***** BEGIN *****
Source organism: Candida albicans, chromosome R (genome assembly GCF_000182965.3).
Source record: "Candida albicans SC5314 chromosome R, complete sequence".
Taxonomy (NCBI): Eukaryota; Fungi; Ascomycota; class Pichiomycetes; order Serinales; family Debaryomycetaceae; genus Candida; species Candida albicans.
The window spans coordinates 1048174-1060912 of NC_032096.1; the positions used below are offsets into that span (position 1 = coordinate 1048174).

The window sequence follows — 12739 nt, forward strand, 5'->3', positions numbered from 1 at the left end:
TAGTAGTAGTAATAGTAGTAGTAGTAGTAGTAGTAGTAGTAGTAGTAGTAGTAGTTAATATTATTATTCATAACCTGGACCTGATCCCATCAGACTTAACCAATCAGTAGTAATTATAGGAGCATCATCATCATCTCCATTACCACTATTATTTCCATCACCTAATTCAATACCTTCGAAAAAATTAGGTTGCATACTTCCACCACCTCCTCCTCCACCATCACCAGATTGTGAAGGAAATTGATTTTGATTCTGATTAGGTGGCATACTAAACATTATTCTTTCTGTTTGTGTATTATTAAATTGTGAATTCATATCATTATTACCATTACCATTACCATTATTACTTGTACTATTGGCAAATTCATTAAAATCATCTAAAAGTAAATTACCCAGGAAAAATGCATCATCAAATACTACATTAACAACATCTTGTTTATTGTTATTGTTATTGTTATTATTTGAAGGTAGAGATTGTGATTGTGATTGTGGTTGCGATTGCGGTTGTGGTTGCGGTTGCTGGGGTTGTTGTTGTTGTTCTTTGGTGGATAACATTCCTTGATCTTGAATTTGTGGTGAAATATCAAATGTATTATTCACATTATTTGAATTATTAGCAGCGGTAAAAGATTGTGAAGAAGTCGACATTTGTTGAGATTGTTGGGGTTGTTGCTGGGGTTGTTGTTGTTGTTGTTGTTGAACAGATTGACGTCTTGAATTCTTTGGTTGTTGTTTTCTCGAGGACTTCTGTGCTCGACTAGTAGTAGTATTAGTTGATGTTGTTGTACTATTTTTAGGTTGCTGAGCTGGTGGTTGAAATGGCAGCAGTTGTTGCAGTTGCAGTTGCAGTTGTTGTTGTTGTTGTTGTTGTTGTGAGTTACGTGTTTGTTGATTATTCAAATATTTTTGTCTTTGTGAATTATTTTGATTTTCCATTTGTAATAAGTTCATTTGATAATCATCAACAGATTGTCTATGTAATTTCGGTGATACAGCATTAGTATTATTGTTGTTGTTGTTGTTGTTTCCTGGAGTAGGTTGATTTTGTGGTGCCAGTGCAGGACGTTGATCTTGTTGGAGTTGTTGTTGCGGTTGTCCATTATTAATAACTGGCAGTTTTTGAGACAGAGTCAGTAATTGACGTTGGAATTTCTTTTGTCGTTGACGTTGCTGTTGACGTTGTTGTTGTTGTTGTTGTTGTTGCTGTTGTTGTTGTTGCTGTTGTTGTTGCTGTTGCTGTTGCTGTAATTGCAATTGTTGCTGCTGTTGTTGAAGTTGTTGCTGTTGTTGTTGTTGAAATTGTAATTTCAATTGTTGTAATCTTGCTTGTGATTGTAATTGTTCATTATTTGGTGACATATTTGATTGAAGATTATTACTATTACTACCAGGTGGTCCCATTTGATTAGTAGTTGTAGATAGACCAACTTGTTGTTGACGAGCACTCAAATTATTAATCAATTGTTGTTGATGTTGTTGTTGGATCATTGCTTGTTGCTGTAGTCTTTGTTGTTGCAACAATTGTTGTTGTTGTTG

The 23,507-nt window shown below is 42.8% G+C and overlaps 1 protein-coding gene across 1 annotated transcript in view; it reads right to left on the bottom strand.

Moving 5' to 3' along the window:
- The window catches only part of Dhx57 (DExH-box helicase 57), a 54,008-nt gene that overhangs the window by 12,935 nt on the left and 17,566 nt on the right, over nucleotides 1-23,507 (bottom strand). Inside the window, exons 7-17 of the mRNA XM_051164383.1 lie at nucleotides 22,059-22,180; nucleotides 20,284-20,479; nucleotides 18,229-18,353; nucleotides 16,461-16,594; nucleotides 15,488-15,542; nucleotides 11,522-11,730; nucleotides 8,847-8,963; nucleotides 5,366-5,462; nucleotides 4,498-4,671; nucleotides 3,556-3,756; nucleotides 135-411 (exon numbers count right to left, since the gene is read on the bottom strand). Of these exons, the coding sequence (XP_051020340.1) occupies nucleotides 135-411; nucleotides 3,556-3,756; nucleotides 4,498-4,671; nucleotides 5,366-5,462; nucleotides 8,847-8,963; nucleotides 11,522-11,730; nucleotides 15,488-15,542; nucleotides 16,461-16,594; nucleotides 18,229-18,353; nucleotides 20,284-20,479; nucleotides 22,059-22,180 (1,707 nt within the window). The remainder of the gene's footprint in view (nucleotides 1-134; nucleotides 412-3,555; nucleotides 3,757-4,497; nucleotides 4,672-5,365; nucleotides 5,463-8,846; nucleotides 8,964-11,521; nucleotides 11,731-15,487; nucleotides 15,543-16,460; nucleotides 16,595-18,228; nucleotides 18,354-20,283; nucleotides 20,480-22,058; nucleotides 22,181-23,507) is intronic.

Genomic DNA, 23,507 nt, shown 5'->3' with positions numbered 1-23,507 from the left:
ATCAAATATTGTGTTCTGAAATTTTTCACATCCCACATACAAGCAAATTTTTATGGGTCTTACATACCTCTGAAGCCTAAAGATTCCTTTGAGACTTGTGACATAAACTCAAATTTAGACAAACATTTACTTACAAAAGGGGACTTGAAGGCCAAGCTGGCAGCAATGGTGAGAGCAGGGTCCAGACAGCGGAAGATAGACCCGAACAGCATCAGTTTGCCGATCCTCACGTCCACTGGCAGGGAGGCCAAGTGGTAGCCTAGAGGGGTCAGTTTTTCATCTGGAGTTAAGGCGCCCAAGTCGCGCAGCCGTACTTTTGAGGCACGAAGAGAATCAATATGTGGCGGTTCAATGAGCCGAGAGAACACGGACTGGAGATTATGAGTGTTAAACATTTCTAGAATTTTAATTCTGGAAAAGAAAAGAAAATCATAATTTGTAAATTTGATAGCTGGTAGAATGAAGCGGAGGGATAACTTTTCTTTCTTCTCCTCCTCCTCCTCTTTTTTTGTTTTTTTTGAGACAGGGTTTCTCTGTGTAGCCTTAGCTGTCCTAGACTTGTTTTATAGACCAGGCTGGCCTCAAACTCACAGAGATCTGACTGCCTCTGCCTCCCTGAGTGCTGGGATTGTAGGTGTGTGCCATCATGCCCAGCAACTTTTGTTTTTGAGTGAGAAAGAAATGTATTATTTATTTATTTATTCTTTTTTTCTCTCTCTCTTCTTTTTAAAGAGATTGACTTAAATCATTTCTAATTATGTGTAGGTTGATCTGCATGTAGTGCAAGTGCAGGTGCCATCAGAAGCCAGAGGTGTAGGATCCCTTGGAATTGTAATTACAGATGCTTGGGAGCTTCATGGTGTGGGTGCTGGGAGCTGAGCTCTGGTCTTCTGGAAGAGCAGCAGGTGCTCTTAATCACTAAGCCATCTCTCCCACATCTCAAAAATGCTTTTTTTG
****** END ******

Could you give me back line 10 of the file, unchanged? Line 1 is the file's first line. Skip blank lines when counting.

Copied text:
Genomic DNA, 23,507 nt, shown 5'->3' with positions numbered 1-23,507 from the left: